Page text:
Crete: Village-Magnets in the Region of Hania

Venture beyond the island’s undisputed beauty to the region around Hania's Old Town and discover five villages where tradition, history, art and local initiative converge.

Boasting stunning beaches, such as Elafonissi; the “king” of the Cretan canyons, Samaria; and an Old Town so beautiful that it has been called “Venice of the East,” the region of Hania is also home to some rather unique villages that have won the hearts of many a foreign traveler and are worth exploring during your stay at this westernmost part of Crete.

Vamos (28.3 km / 38 min-drive from Hania Town)


When a group of young men with roots in the village of Vamos decided to transform it into an agritourism destination back in 1994, the rest of Greece didn’t even know what sustainable tourism meant.

The village, the former capital of the Sfakia region, already had public offices and beautiful grand mansions. The men began by restoring their family homes, transforming them into guesthouses, and building a taverna. None of them took the matter too seriously, and this is possibly the reason for their success. They did everything themselves: even doctors and civil engineers ended up being tasked with peeling potatoes! The young men grew up and each now has his own business, while new members are being added all the time.

Today, Vamos is a beautiful village with guesthouses for every budget, the same taverna, called Sterna tou Bloumosifi, with excellent lamb roasted in a wood-fired oven, and an agency for agritourism activities, such as cooking lessons, olive-picking and grape-harvesting. Every year, the famous Jazz in July Festival takes place, while the restored factory of the village, Fabrica, hosts cultural events and courses.

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Gavalohori (28.8 km / 39 min-drive from Hania Town)

Over the years, hundreds of western European visitors have arrived in the Apokoronas region and decided to stay for good. The tranquil landscape with olive groves and beautiful villages, as well as the easy access to the sea and to the cities of Hania and Rethymno, was reason enough.

In the village of Gavalohori alone, 40 of the 200 residents are from abroad. Walk along the narrow lanes of this protected settlement, admire the old, colorful houses and, in the afternoon, join the locals at the cafés in the large main square. For the complete Gavalohori experience, visit the well-designed Historical and Folklore Museum (Tel. (+30) 28250.232.22) and then the local women’s cooperative to get acquainted with the traditional embroidery technique of kopaneli, in which small wooden bobbins are used to braid the threads on either a special pillow or a wooden casket. Girls here are eager to learn from their mothers and grandmothers who, unlike elsewhere in Crete, haven’t abandoned the craft.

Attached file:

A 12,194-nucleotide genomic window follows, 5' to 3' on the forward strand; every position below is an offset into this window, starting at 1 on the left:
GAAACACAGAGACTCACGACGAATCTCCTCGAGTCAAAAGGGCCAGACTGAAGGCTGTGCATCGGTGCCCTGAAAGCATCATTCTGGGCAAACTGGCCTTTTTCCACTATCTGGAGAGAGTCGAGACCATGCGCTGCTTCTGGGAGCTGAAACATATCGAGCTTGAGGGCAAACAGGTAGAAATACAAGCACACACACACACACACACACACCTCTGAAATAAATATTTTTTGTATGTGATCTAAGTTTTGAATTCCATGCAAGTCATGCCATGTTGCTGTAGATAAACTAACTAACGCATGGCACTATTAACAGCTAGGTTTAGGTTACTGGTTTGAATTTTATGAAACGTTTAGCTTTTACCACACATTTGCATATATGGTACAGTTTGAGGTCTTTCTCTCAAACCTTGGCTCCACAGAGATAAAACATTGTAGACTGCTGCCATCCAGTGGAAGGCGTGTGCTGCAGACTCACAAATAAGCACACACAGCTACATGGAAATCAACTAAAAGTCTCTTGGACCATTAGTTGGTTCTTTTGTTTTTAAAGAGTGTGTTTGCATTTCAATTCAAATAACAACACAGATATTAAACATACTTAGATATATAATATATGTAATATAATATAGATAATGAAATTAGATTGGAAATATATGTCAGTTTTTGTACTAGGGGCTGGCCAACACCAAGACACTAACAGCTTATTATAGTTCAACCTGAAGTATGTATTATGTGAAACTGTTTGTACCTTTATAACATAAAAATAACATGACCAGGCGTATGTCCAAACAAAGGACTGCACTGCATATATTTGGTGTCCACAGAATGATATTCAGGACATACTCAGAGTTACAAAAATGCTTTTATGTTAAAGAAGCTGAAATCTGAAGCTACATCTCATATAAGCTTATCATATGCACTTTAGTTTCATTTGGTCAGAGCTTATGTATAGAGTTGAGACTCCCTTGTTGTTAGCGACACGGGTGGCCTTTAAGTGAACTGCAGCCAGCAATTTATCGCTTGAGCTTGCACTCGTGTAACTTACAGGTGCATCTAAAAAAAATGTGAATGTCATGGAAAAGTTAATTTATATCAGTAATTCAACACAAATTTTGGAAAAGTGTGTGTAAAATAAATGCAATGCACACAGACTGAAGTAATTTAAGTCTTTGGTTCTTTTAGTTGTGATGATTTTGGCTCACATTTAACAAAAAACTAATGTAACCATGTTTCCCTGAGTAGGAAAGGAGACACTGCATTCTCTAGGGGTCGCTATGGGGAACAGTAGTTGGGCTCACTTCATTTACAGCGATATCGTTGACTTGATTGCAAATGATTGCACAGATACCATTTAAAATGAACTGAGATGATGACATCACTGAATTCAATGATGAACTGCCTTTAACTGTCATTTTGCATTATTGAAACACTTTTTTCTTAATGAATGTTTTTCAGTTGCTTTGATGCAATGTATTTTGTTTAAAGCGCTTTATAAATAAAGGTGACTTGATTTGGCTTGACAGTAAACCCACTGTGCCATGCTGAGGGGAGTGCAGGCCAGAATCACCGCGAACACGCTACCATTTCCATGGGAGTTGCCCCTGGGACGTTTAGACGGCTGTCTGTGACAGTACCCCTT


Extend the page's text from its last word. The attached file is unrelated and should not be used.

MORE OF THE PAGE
Finally, have a look at the 24 Venetian wells with their stone-built domes, situated in a verdant stretch of land a little ways out from the village.

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Rokka (38.6 km / 44 min-drive from Hania Town)

Back in 2013, a group of friends decided to bring life back to their nearly deserted village of Rokka, in the stony Kissamos mountains by holding a classical music concert. The event took place under the full August moon next to the excavated ruins of ancient Rokka with attendees sitting on the ground as if in an ancient amphitheater. The audience was mesmerized, and that first concert eventually evolved into a two-week annual event now known as Giortes Rokkas (“The Celebrations of Rokka”) that draws in crowds from near and far.


Theatrical, musical and dance performances are staged in squares, streets and private courtyards in Rokka and in the nearby village of Kera. The intimacy of these settings adds to the charm of this unique celebration.

Verekinthos (8.2 km / 19 min-drive from Hania Town)

Not far from the city of Hania lies Verekinthos, an arts and crafts village offering a model environment for reviving and sustaining the arts, which have been always an integral part of Cretan life and culture.

According to Greek mythology, Verekinthos was the mountain where Idaioi Daktiloi – sons of Zeus and protectors of the Arts – once lived and were worshiped. They came to this mountain to teach age-old arts to men, such as metallurgy, pottery, glassworks and weaving.


At modern-day Verekinthos you’ll encounter dozens of artists and craftsmen – from silversmiths and music instrument makers to ceramicists and painters – who gather year-round to work in their studios and exhibit their creations. (Tel. (+30) 28210 89101, 28210 80374, 28210 80224, Open Mon-Sat 10.00-16.00; times may vary).

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Paleohora (71.2 km / 1h 23 min-drive from Hania Town)

The sun, the sense of relaxation, the enchanting Libyan Sea, the feeling of freedom: it is for these reasons that people from all over the world have moved permanently to Paleohora. The small town with 1,500 inhabitants is built on a peninsula with two popular beaches within the settlement and many more further afield. Gialiskari (a sandy stretch) and Krios (a beach of fine shingle) are among the most impressive.


Inside the town, visit the small Venetian Fortezza and walk through the narrow lanes. Tavernas, small bars and shops add to its cosmopolitan aura. The best thing you can do is to spend the evening at Aghios Bar, in a space that housed a kafeneio since 1900. Jams, fruit purées, several types of eau de vie from herbs and fruits that they have distilled themselves are mixed with various kinds of aged raki, Greek wines and cognac to make unforgettable cocktails.

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